I don’t think Macarthy means to be mystical here: fire contains “something of men themselves.” Without it, we are exiles, divided from our origins. This theme is continued in his later, apocalyptic work – The Road – where the boy, an emissary of humanity in a scorched, barely viable future, is routinely characterised as carrying the fire, a potent, and inherently human, symbol for our very existence.

Sharon English touches on this primal connection in ‘Into the Flame’:

 “It was fire that brought me here, but a different kind: the bonfire, campfire, hearth fire that would warm, inspire, nourish and unite us during this weekend, as fire has for people throughout the ages. Fire, largely missing from our modern lives, helps make possible community. Story. Conversation with Spirit. Above all it was visionary fire that called us together, for a weekend where we’d make space for that ancestral way of living, remember our wilder and intuitively wiser selves, hold the planet and each other in our palms, as one participant put it, and find guidance for our lives today.”

Put more prosaically by Jamie Oliver: “I’m probably a bit romantic about it, but I think we humans miss having contact with fire. We need it.”

Exactly what we get from fire, beyond the satisfaction of the more basic appetites in Maslow’s hierarchy of needs, and how we get it, requires some investigation, which brings us back to silence.

Humans struggle with silence when compelled to face it. As Blaise Pascal said, “All of humanity’s problems stem from man’s inability to sit quietly in a room alone.”

Mindfulness notwithstanding (this is a conscious effort to overcome our nature), we are simply not biologically constructed for it. We are more comfortable, as in Plato’s cave, watching the shadows on the wall. We need to be tricked, or rather, to trick ourselves, into contemplation. There is a substantial body of research on some of the ways we go about doing this.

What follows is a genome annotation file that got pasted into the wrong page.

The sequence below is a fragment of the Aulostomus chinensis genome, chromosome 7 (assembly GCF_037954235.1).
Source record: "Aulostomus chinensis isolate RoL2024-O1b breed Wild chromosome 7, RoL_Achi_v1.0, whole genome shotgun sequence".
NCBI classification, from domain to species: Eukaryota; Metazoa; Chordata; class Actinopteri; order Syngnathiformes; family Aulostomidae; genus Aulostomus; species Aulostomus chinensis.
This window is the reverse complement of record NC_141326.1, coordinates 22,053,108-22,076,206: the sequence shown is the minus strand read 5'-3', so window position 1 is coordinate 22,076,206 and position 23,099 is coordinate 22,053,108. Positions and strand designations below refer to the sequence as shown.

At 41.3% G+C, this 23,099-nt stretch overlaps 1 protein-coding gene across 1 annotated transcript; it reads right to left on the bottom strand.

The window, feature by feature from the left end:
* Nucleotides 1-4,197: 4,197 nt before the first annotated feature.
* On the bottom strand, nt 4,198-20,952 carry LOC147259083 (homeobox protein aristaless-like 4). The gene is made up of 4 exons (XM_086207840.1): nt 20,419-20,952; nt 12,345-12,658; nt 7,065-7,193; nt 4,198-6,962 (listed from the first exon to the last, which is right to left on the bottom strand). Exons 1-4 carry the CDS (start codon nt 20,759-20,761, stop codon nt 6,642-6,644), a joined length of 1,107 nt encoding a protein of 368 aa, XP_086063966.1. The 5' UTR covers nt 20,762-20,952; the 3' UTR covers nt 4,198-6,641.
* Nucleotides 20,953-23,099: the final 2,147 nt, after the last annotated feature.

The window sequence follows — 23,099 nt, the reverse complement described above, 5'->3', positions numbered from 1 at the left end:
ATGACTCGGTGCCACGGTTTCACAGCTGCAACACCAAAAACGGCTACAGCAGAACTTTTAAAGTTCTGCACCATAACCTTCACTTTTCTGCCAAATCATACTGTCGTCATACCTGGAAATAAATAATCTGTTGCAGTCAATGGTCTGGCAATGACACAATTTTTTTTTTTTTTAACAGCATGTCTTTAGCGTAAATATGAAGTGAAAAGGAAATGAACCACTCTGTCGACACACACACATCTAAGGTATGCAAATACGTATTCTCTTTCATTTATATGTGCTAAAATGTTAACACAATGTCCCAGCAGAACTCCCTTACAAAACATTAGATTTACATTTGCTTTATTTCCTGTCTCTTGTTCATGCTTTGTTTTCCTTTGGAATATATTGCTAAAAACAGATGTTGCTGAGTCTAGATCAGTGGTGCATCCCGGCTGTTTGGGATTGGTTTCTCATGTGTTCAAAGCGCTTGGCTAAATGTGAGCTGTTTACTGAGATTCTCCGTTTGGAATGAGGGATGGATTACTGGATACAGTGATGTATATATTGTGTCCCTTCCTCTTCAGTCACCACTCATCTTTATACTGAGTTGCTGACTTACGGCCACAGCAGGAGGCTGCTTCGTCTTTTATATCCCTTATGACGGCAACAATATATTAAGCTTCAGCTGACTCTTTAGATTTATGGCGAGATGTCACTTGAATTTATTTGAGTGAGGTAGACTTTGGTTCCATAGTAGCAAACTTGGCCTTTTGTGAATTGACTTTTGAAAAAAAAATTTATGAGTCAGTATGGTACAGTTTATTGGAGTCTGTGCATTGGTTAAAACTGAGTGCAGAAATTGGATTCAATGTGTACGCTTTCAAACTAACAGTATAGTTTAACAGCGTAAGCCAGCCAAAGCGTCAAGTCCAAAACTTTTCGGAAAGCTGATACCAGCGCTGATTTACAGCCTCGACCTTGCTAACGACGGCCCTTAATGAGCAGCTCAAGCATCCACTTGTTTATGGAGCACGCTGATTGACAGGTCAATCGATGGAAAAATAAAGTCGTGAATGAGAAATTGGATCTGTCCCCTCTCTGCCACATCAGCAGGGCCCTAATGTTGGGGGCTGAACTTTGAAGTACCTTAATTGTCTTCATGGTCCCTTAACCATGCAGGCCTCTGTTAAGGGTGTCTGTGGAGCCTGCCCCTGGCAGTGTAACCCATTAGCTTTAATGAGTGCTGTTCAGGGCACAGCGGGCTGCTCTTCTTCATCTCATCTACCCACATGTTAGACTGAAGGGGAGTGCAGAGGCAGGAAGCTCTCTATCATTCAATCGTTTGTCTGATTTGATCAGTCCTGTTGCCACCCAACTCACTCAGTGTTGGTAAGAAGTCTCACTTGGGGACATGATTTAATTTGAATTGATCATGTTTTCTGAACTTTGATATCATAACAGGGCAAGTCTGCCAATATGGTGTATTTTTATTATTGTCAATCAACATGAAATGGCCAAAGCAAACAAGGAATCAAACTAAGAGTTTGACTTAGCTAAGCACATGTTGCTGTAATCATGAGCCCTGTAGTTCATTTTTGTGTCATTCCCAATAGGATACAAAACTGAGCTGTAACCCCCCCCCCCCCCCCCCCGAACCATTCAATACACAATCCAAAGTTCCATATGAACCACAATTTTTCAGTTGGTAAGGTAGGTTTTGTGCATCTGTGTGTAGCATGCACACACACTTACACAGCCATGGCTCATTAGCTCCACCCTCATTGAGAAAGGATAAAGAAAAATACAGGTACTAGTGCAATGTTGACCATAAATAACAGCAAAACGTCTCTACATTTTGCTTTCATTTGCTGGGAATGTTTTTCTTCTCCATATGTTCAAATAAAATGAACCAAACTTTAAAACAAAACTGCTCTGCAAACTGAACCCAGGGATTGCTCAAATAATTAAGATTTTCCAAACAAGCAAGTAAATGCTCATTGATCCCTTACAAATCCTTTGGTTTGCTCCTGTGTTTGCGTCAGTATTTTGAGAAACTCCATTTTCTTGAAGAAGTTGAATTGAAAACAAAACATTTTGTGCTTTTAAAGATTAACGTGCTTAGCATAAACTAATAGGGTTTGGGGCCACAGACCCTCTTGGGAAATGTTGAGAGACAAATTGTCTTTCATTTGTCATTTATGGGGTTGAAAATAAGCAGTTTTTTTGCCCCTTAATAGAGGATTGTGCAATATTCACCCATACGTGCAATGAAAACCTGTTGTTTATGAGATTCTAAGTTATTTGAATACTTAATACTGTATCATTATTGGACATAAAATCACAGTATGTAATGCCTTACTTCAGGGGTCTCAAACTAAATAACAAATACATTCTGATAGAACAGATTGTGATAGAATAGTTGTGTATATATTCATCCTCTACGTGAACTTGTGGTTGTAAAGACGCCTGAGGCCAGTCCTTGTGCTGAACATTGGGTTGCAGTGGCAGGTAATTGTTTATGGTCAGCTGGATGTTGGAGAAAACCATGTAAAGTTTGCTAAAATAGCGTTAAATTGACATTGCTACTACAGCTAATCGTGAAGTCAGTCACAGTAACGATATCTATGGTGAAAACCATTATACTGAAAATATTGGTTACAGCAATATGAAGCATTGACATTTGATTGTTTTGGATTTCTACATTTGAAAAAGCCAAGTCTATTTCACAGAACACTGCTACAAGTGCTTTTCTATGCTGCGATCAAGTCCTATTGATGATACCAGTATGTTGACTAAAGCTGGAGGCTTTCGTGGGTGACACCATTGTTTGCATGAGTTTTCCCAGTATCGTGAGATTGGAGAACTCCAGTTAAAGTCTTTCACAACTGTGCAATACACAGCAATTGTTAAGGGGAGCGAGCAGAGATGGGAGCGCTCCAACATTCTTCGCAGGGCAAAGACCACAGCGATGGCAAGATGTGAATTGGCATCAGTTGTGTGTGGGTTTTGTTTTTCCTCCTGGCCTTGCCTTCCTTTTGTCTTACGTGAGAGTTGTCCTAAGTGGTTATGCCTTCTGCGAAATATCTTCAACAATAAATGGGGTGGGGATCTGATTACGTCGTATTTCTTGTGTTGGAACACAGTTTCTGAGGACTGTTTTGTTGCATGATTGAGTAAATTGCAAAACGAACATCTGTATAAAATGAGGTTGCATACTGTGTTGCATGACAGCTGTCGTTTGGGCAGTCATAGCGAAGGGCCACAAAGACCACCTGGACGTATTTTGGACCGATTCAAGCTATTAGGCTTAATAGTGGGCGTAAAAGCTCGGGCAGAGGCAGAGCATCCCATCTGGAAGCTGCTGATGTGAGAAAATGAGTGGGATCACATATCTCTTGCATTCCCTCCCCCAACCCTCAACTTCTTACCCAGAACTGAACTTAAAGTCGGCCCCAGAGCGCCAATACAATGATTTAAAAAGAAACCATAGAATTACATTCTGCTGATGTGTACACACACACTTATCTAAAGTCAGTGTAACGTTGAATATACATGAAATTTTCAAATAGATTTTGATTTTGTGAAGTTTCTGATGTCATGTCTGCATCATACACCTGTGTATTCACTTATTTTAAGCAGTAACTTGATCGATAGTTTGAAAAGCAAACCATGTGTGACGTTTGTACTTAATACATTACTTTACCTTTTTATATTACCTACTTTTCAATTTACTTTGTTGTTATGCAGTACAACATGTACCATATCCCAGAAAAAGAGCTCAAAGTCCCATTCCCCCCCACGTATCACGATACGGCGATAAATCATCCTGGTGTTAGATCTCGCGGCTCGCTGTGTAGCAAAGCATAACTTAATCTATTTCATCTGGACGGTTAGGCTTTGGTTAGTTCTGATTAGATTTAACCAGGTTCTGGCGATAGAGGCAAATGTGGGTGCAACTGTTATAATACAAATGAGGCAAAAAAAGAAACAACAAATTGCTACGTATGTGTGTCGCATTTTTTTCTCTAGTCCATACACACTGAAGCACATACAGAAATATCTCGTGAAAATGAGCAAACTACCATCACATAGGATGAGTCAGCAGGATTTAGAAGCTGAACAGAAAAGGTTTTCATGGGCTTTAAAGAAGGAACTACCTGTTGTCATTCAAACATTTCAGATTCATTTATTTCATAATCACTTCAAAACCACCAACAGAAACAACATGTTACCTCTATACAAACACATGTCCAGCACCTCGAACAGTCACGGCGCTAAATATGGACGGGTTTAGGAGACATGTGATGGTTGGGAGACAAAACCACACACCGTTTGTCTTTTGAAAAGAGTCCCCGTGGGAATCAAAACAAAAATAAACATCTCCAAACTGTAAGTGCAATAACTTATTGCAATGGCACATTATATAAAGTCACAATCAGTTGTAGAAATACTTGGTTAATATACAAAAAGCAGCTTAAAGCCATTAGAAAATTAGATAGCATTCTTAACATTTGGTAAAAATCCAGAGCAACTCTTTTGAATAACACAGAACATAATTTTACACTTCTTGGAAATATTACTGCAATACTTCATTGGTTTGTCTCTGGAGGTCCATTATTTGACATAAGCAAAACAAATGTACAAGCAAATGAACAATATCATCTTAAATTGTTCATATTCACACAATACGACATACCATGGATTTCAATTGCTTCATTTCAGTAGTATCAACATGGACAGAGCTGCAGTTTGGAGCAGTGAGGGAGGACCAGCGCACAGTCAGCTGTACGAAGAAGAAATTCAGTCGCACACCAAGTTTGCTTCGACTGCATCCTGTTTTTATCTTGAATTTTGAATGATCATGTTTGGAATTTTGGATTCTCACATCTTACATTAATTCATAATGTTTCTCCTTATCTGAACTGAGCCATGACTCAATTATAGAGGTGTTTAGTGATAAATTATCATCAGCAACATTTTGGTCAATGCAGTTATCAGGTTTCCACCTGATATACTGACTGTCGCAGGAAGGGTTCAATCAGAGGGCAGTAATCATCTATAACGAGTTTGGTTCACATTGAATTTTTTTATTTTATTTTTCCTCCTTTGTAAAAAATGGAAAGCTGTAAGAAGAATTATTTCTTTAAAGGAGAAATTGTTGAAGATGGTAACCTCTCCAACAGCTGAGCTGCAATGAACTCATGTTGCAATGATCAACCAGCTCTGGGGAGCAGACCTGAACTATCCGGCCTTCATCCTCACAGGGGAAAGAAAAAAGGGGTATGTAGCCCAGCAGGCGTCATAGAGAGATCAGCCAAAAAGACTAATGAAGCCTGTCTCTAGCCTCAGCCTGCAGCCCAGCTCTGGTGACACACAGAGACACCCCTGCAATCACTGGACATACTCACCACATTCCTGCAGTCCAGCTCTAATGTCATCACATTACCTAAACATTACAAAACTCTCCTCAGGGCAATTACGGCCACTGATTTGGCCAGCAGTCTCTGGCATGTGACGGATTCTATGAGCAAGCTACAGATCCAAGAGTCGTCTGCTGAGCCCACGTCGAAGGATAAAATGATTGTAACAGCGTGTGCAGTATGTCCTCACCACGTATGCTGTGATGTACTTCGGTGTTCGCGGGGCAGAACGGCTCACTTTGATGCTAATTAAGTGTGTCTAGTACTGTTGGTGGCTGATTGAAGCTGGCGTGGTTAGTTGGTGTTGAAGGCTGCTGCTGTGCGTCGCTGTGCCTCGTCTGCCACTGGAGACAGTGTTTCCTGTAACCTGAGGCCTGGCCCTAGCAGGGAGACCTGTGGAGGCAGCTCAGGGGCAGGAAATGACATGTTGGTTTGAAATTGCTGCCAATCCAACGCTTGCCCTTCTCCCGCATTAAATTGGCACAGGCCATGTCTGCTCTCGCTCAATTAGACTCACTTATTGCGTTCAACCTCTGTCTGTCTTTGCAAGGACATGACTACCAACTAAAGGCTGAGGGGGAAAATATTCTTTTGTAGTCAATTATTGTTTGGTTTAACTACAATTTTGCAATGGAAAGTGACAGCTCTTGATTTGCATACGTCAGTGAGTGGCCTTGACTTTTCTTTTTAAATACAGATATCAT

In his essay that starts with Finland’s branding exercise celebrating silence as a national attribute, and which identifies the deep damage wreaked by over-exposure to noise, Daniel Gross goes on to discuss the research of physician Luciano Bernardi, who initially set out to investigate the physical effects of music on the human brain.

He found, “During almost all sorts of music, there was a physiological change compatible with a condition of arousal.” So far, so unsurprising. “But the more striking finding appeared between musical tracks. Bernardi and his colleagues discovered that randomly inserted stretches of silence also had a drastic effect, but in the opposite direction. In fact, two-minute silent pauses proved far more relaxing than either “relaxing” music or a longer silence played before the experiment started…the blank pauses that Bernardi considered irrelevant, in other words, became the most interesting object of study.”

Silence is magnified by the prior exercise of our attention; we lurch into it with our defences down when it serves as punctuation in our lives.

This chimes with Tesson’s observation: “In ‘What Am I Doing Here’, Bruce Chatwin quotes Junger quoting Stendhal: ‘The art of civilisation consists in combining the most delicate pleasures with the constant presence of danger.’…The essential thing is to live one’s life with a brave hand on the tiller, swinging boldly between contrasting worlds. Balancing between danger and pleasure, the frigid Russian winter and the warmth of a stove.”